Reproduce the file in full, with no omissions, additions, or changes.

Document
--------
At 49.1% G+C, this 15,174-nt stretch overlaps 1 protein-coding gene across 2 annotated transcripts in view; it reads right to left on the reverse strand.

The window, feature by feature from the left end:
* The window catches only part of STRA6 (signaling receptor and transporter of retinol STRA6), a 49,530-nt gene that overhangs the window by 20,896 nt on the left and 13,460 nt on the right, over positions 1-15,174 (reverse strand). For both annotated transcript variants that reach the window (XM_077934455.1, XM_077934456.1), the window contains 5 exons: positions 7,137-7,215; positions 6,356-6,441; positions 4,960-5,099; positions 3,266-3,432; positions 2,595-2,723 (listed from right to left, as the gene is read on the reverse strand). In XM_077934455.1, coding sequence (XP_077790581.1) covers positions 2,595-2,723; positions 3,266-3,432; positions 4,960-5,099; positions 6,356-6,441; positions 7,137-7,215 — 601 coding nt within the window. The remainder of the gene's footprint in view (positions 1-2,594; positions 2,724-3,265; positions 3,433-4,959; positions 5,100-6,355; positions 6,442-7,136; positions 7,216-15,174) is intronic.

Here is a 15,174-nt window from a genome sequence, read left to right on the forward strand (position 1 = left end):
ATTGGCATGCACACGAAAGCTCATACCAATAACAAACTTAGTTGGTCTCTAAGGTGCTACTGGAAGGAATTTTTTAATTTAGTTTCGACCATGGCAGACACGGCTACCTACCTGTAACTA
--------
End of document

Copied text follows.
At 49.1% G+C, this 15,174-nt stretch overlaps 1 protein-coding gene across 2 annotated transcripts in view; it reads right to left on the reverse strand.

The window, feature by feature from the left end:
* The window catches only part of STRA6 (signaling receptor and transporter of retinol STRA6), a 49,530-nt gene that overhangs the window by 20,896 nt on the left and 13,460 nt on the right, over positions 1-15,174 (reverse strand). For both annotated transcript variants that reach the window (XM_077934455.1, XM_077934456.1), the window contains 5 exons: positions 7,137-7,215; positions 6,356-6,441; positions 4,960-5,099; positions 3,266-3,432; positions 2,595-2,723 (listed from right to left, as the gene is read on the reverse strand). In XM_077934455.1, coding sequence (XP_077790581.1) covers positions 2,595-2,723; positions 3,266-3,432; positions 4,960-5,099; positions 6,356-6,441; positions 7,137-7,215 — 601 coding nt within the window. The remainder of the gene's footprint in view (positions 1-2,594; positions 2,724-3,265; positions 3,433-4,959; positions 5,100-6,355; positions 6,442-7,136; positions 7,216-15,174) is intronic.

Here is a 15,174-nt window from a genome sequence, read left to right on the forward strand (position 1 = left end):
ATTGGCATGCACACGAAAGCTCATACCAATAACAAACTTAGTTGGTCTCTAAGGTGCTACTGGAAGGAATTTTTTAATTTAGTTTCGACCATGGCAGACACGGCTACCTACCTGTAACTA